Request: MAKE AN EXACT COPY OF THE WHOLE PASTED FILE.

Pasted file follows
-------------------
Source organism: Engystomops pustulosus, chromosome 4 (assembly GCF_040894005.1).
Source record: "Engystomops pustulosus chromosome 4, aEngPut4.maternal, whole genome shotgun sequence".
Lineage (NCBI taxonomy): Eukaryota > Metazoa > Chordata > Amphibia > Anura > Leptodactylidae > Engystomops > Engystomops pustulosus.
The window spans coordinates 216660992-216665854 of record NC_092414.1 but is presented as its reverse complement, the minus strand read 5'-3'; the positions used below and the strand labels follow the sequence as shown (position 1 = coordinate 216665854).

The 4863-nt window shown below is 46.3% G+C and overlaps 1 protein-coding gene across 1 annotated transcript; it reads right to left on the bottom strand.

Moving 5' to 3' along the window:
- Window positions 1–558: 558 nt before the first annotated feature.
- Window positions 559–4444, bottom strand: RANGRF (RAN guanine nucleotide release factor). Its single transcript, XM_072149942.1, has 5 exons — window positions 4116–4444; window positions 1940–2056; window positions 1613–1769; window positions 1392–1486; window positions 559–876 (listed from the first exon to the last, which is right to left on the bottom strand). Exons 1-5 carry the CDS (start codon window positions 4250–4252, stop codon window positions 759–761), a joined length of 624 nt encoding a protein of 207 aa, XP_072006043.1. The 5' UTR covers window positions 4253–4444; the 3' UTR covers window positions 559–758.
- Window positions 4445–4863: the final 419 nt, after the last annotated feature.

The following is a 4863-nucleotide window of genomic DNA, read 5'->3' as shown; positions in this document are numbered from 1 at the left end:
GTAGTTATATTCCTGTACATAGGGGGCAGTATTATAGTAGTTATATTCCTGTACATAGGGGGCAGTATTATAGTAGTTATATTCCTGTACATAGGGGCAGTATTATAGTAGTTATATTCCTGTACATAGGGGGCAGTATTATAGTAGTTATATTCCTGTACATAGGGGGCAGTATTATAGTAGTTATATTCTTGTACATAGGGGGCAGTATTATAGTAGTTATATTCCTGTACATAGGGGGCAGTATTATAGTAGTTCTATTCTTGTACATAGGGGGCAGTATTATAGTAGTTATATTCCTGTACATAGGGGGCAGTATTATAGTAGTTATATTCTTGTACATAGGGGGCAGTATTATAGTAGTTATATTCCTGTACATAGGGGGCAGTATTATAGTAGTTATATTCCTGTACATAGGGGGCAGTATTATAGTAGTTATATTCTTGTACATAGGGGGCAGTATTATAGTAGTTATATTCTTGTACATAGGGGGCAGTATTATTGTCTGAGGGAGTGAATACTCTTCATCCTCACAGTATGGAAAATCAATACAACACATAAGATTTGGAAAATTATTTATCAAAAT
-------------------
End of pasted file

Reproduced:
Source organism: Engystomops pustulosus, chromosome 4 (assembly GCF_040894005.1).
Source record: "Engystomops pustulosus chromosome 4, aEngPut4.maternal, whole genome shotgun sequence".
Lineage (NCBI taxonomy): Eukaryota > Metazoa > Chordata > Amphibia > Anura > Leptodactylidae > Engystomops > Engystomops pustulosus.
The window spans coordinates 216660992-216665854 of record NC_092414.1 but is presented as its reverse complement, the minus strand read 5'-3'; the positions used below and the strand labels follow the sequence as shown (position 1 = coordinate 216665854).

The 4863-nt window shown below is 46.3% G+C and overlaps 1 protein-coding gene across 1 annotated transcript; it reads right to left on the bottom strand.

Moving 5' to 3' along the window:
- Window positions 1–558: 558 nt before the first annotated feature.
- Window positions 559–4444, bottom strand: RANGRF (RAN guanine nucleotide release factor). Its single transcript, XM_072149942.1, has 5 exons — window positions 4116–4444; window positions 1940–2056; window positions 1613–1769; window positions 1392–1486; window positions 559–876 (listed from the first exon to the last, which is right to left on the bottom strand). Exons 1-5 carry the CDS (start codon window positions 4250–4252, stop codon window positions 759–761), a joined length of 624 nt encoding a protein of 207 aa, XP_072006043.1. The 5' UTR covers window positions 4253–4444; the 3' UTR covers window positions 559–758.
- Window positions 4445–4863: the final 419 nt, after the last annotated feature.

The following is a 4863-nucleotide window of genomic DNA, read 5'->3' as shown; positions in this document are numbered from 1 at the left end:
GTAGTTATATTCCTGTACATAGGGGGCAGTATTATAGTAGTTATATTCCTGTACATAGGGGGCAGTATTATAGTAGTTATATTCCTGTACATAGGGGCAGTATTATAGTAGTTATATTCCTGTACATAGGGGGCAGTATTATAGTAGTTATATTCCTGTACATAGGGGGCAGTATTATAGTAGTTATATTCTTGTACATAGGGGGCAGTATTATAGTAGTTATATTCCTGTACATAGGGGGCAGTATTATAGTAGTTCTATTCTTGTACATAGGGGGCAGTATTATAGTAGTTATATTCCTGTACATAGGGGGCAGTATTATAGTAGTTATATTCTTGTACATAGGGGGCAGTATTATAGTAGTTATATTCCTGTACATAGGGGGCAGTATTATAGTAGTTATATTCCTGTACATAGGGGGCAGTATTATAGTAGTTATATTCTTGTACATAGGGGGCAGTATTATAGTAGTTATATTCTTGTACATAGGGGGCAGTATTATTGTCTGAGGGAGTGAATACTCTTCATCCTCACAGTATGGAAAATCAATACAACACATAAGATTTGGAAAATTATTTATCAAAAT